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AB-579 Mobilehome parks: liability: attorney’s fees.(2011-2012)

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AB579:v99#DOCUMENT


CALIFORNIA LEGISLATURE— 2011–2012 REGULAR SESSION

Assembly Bill No. 579


Introduced  by  Assembly Member Monning

February 16, 2011


An act to amend Sections 1021.5 and 1036 of, and to add Section 425.20 to, the Code of Civil Procedure, and to amend Section 800 of the Government Code, relating to mobilehome parks.


LEGISLATIVE COUNSEL'S DIGEST


AB 579, as introduced, Monning. Mobilehome parks: liability: attorney’s fees.
Existing law permits a court to award attorney’s fees to a successful party in an action that has resulted in the enforcement of an important right affecting public interest, but does not allow an award of attorney’s fees in favor of public entities, except in limited circumstances. Existing law requires the court to determine and award a successful plaintiff in an inverse condemnation proceeding certain costs, disbursements, expenses, and fees, as provided. Existing law permits a complainant to collect specified attorney’s fees in a civil action to appeal or review an administrative proceeding where the proceeding was the result of arbitrary or capricious action or conduct by the public entity or officer.
This bill would permit the award of attorney’s fees and, in some cases, other litigation expenses, to a local governmental entity in an action brought by the owner of a mobilehome park to challenge the validity or application of a local ordinance, rule, regulation, or initiative measure that regulates space rent or is intended to benefit or protect residents in a mobilehome park, if the local governmental entity is determined to be the prevailing party.
Existing law provides that a cause of action against a person arising from the person’s right of petition or free speech is subject to a special motion to strike, unless the court determines there is a probability that the plaintiff will prevail on the claim.
This bill would also subject certain causes of action against a local government regarding mobilehome parks to a special motion to strike. The motion would apply to a cause of action that challenges the validity or application of a local ordinance, rule, regulation, or initiative measure that regulates space rent, as specified, or a cause of action that challenges a local government’s application or enforcement of any statute that is intended to benefit or protect residents in a mobilehome park, unless the court determines that the plaintiff has established that there is a probability that the plaintiff will prevail on the claim.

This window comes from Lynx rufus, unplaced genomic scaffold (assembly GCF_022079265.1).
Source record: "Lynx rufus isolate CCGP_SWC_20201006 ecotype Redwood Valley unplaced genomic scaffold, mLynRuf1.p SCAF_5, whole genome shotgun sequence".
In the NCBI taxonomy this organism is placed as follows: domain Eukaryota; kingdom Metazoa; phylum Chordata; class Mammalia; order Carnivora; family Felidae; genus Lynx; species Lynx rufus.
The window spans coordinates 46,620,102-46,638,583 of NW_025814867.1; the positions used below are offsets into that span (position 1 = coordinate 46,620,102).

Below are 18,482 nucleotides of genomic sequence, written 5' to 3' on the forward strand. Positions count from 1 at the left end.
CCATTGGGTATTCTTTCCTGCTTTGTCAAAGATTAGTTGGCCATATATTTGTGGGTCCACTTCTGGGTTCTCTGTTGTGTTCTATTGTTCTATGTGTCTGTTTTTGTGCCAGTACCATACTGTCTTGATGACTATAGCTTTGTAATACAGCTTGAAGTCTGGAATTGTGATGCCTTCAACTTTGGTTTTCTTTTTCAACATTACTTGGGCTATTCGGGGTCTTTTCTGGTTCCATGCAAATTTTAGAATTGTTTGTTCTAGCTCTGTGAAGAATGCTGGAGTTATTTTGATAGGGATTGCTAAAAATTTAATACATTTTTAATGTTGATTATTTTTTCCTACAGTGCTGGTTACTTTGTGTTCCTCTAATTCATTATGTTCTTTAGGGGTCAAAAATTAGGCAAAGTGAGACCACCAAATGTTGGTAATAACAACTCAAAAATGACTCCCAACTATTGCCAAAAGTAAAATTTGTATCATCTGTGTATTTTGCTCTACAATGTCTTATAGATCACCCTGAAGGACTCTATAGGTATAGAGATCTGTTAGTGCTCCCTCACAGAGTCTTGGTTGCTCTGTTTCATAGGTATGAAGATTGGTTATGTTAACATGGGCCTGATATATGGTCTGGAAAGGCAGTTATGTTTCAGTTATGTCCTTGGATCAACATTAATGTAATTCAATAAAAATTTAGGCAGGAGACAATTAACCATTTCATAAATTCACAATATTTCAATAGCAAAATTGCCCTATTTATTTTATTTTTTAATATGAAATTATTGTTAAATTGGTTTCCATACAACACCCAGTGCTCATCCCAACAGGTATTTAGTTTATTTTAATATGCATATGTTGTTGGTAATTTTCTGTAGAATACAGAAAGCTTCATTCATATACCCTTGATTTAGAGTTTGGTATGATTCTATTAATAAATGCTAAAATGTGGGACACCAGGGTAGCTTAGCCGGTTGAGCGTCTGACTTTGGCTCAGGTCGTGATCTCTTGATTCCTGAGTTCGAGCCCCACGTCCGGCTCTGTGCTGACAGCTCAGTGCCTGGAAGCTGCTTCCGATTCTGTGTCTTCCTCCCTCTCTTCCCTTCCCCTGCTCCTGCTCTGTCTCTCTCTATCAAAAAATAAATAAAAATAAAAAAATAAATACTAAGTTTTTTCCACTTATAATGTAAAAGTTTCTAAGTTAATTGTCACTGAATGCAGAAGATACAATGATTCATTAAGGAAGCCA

Vote: MAJORITY   Appropriation: NO   Fiscal Committee: NO   Local Program: NO  

The people of the State of California do enact as follows:


SECTION 1.

 The Legislature finds and declares all of the following:
(a) Many local jurisdictions, in an effort to preserve and support affordable housing options, and to protect the investments of all mobilehome owners, have adopted mobilehome rent ordinances to protect mobilehome owners from excessive rent increases. Various state statutes also require local jurisdictions to review and rule upon park owner applications to close or convert rental mobilehome parks and to ensure that proper mitigation is provided to all mobilehome owners who may be displaced from their mobilehome parks due to its closure or conversion.
(b) Under current law, cities and counties that successfully defend their mobilehome rent ordinances, their administrative decisions under their ordinances, and their decisions on park owner closure and conversion applications must bear the costs of their legal defense, even if they win. On the other hand, pursuant to several current state statutes that this bill amends, they must pay the other side’s attorney’s fees if they prevail under these statutes that allow them to challenge mobilehome rent ordinances, local administrative decisions under those ordinances, and local administrative decisions on park owner applications to close and convert rental mobilehome parks.